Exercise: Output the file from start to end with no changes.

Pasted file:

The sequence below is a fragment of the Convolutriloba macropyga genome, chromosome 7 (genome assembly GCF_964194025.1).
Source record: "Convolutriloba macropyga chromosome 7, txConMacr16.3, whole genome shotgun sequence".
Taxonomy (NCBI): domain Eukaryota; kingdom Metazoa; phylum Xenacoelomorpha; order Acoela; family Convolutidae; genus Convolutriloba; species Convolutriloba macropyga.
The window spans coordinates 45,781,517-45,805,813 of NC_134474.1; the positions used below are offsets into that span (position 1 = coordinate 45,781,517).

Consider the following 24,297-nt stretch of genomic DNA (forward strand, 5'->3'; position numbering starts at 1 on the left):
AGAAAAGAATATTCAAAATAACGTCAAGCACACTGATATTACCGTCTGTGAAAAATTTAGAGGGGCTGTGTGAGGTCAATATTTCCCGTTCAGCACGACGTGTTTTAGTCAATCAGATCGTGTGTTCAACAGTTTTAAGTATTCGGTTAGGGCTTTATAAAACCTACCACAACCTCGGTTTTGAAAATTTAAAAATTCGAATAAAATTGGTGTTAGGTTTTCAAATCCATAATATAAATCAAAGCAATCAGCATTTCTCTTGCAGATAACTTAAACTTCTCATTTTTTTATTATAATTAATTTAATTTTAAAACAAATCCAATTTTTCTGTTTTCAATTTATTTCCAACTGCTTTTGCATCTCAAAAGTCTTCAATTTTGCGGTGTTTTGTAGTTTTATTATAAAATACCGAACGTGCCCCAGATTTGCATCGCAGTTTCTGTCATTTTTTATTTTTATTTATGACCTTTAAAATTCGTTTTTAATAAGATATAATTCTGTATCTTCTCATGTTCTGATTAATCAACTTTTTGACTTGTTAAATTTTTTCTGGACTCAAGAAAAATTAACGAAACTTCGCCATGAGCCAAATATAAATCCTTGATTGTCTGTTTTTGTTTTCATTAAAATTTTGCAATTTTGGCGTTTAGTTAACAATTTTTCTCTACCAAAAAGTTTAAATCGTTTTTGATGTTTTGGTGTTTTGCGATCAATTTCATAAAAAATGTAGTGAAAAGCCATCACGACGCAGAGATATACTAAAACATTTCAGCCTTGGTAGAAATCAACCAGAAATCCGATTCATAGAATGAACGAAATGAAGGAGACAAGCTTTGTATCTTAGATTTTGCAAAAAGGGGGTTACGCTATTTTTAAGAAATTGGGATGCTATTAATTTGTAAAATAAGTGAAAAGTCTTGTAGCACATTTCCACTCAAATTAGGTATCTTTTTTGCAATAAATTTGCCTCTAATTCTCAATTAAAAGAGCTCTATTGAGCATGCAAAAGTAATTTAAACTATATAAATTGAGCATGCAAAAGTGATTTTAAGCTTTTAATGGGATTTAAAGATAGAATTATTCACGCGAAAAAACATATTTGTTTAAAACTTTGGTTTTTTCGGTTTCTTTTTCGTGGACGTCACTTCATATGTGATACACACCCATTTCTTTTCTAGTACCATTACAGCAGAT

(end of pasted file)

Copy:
The sequence below is a fragment of the Convolutriloba macropyga genome, chromosome 7 (genome assembly GCF_964194025.1).
Source record: "Convolutriloba macropyga chromosome 7, txConMacr16.3, whole genome shotgun sequence".
Taxonomy (NCBI): domain Eukaryota; kingdom Metazoa; phylum Xenacoelomorpha; order Acoela; family Convolutidae; genus Convolutriloba; species Convolutriloba macropyga.
The window spans coordinates 45,781,517-45,805,813 of NC_134474.1; the positions used below are offsets into that span (position 1 = coordinate 45,781,517).

Consider the following 24,297-nt stretch of genomic DNA (forward strand, 5'->3'; position numbering starts at 1 on the left):
AGAAAAGAATATTCAAAATAACGTCAAGCACACTGATATTACCGTCTGTGAAAAATTTAGAGGGGCTGTGTGAGGTCAATATTTCCCGTTCAGCACGACGTGTTTTAGTCAATCAGATCGTGTGTTCAACAGTTTTAAGTATTCGGTTAGGGCTTTATAAAACCTACCACAACCTCGGTTTTGAAAATTTAAAAATTCGAATAAAATTGGTGTTAGGTTTTCAAATCCATAATATAAATCAAAGCAATCAGCATTTCTCTTGCAGATAACTTAAACTTCTCATTTTTTTATTATAATTAATTTAATTTTAAAACAAATCCAATTTTTCTGTTTTCAATTTATTTCCAACTGCTTTTGCATCTCAAAAGTCTTCAATTTTGCGGTGTTTTGTAGTTTTATTATAAAATACCGAACGTGCCCCAGATTTGCATCGCAGTTTCTGTCATTTTTTATTTTTATTTATGACCTTTAAAATTCGTTTTTAATAAGATATAATTCTGTATCTTCTCATGTTCTGATTAATCAACTTTTTGACTTGTTAAATTTTTTCTGGACTCAAGAAAAATTAACGAAACTTCGCCATGAGCCAAATATAAATCCTTGATTGTCTGTTTTTGTTTTCATTAAAATTTTGCAATTTTGGCGTTTAGTTAACAATTTTTCTCTACCAAAAAGTTTAAATCGTTTTTGATGTTTTGGTGTTTTGCGATCAATTTCATAAAAAATGTAGTGAAAAGCCATCACGACGCAGAGATATACTAAAACATTTCAGCCTTGGTAGAAATCAACCAGAAATCCGATTCATAGAATGAACGAAATGAAGGAGACAAGCTTTGTATCTTAGATTTTGCAAAAAGGGGGTTACGCTATTTTTAAGAAATTGGGATGCTATTAATTTGTAAAATAAGTGAAAAGTCTTGTAGCACATTTCCACTCAAATTAGGTATCTTTTTTGCAATAAATTTGCCTCTAATTCTCAATTAAAAGAGCTCTATTGAGCATGCAAAAGTAATTTAAACTATATAAATTGAGCATGCAAAAGTGATTTTAAGCTTTTAATGGGATTTAAAGATAGAATTATTCACGCGAAAAAACATATTTGTTTAAAACTTTGGTTTTTTCGGTTTCTTTTTCGTGGACGTCACTTCATATGTGATACACACCCATTTCTTTTCTAGTACCATTACAGCAGAT